[0088] In some embodiments the trust management engine operates in connection with, and/or forms part of, a larger rights management or enforcement engine that is responsible for controlling and/or monitoring access to electronic content and other resources in accordance with certain rules and policies. Additional information on rights management systems can be found in commonly-assigned U.S. Pat. No. 5,892,900, entitled “Systems and Methods for Secure Transaction Management and Electronic Rights Protection”, issued Apr. 6, 1999 (“the '900 patent”), which is hereby incorporated by reference in its entirety. For purposes of practicing the present invention, any suitable rights management engine could be used, including without limitation embodiments of the Rights Operating System software described in the '900 patent, the InterRights Point™ software or Rights/System™ software developed by InterTrust Technologies Corporation of Santa Clara, Calif., or any of the other commercially-available digital rights management technologies. In other embodiments, the trust management engine does not form part of a larger digital rights management product or process.

[0089] In a preferred embodiment, the trust management engine is protected from tampering and/or other improper access. This can be accomplished using a combination of tamper resistance techniques and cryptographic protections, such as those described in the '900 patent or in commonly-assigned U.S. patent application Ser. No. 09/095,346, entitled “Obfuscation Techniques for Enhancing Software Security,” filed Jun. 9, 1998 (“the '346 application”), which is hereby incorporated by reference in its entirety. If the trust management engine forms part of a larger rights management engine, the mechanisms used to protect the rights management engine will typically serve to protect the trust management engine as well. Alternatively, or in addition, aspects of the trust management engine can be implemented in (and/or designed to take advantage of) hardware security mechanisms such as secure processing units, protected memory, and the like.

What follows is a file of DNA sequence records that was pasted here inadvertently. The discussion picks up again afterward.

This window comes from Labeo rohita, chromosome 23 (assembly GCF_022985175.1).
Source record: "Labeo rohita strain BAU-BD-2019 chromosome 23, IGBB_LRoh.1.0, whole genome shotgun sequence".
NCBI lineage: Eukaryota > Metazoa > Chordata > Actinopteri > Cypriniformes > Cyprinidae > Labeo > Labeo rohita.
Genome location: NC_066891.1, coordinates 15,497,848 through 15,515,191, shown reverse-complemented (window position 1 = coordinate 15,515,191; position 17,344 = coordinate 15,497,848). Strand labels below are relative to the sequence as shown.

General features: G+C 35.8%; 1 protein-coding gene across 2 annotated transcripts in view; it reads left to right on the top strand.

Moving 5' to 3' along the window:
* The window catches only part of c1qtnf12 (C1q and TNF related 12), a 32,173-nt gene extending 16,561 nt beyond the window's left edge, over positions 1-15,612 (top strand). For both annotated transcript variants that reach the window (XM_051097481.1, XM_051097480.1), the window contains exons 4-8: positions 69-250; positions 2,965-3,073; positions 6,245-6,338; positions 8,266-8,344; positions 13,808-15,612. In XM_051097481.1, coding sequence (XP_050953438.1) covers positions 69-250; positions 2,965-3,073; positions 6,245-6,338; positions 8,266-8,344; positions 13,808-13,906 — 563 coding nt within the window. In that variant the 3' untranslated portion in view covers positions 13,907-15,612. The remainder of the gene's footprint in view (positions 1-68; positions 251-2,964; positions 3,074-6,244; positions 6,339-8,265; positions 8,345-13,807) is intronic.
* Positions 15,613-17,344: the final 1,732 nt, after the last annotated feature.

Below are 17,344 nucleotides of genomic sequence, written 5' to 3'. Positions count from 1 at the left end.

[0090]FIG. 14 shows an example of a computer system 1400 that can be used to practice embodiments of the present invention. Computer system 1400 may comprise a general-purpose computing device such as a personal computer or network server, or a specialized computing device such as a cellular telephone, personal digital assistant, portable audio or video player, television set-top box, kiosk, or the like. Computing device 1400 will typically include a processor 1402, memory 1404, a user interface 1406, a port 1407 for accepting removable memory 1408, a network interface 1410, and a bus 1412 for connecting the aforementioned elements. The operation of computing device 1400 will typically be controlled by processor 1402 operating under the guidance of programs stored in memory 1404. Memory 1404 will generally include both high-speed random-access memory (RAM) and non-volatile memory such as a magnetic disk and/or flash EEPROM. Some portions of memory 1404 may be restricted, such that they cannot be read from or written to by other components of the computing device 1400. Port 1407 may comprise a disk drive or memory slot for accepting computer-readable media such as floppy diskettes, CD-ROMs, DVDs, memory cards, other magnetic or optical media, or the like. Network interface 1410 is typically operable to provide a connection between computing device 1400 and other computing devices (and/or networks of computing devices) via a network 1420 such as the Internet or an intranet (e.g., a LAN, WAN, VPN, etc.). In one embodiment, computing device 1400 includes a secure processing unit 1403 such as that described in the '900 patent. A secure processing unit can help enhance the security of sensitive operations such as key management, signature verification, and other aspects of the trust management decision and enforcement process.